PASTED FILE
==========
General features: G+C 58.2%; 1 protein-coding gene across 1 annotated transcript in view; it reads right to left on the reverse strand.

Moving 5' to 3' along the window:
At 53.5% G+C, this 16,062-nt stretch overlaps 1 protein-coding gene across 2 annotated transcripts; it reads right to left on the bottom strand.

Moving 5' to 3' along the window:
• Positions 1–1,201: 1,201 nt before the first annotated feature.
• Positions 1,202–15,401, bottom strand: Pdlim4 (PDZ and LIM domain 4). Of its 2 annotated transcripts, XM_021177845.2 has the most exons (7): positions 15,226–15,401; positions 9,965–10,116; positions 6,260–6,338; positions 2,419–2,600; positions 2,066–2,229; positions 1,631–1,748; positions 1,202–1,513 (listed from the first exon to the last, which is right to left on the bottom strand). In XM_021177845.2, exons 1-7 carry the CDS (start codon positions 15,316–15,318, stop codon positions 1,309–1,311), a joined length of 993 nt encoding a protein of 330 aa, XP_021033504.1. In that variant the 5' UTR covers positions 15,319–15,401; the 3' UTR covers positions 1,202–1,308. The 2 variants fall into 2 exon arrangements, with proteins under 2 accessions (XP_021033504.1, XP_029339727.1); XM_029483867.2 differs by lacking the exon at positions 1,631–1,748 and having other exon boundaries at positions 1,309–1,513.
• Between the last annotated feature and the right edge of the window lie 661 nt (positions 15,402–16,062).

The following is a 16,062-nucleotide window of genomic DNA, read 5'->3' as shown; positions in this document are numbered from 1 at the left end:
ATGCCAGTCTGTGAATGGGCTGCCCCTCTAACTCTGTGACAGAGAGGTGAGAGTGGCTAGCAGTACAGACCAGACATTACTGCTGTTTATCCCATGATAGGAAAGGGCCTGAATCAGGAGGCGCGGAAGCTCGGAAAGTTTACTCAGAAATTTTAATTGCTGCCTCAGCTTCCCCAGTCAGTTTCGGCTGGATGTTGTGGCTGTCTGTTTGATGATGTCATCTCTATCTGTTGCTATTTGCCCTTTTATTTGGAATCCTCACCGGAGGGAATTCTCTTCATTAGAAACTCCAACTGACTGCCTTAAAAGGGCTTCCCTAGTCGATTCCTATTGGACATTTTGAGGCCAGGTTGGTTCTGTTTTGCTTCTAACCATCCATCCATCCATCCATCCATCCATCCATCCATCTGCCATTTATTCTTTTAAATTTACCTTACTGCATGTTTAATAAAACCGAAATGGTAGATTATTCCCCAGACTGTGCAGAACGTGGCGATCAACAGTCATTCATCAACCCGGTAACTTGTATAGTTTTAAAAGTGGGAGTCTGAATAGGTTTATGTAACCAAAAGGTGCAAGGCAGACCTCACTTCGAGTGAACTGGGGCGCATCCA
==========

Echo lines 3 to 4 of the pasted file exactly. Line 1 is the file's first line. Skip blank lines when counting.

At 53.5% G+C, this 16,062-nt stretch overlaps 1 protein-coding gene across 2 annotated transcripts; it reads right to left on the bottom strand.

Moving 5' to 3' along the window: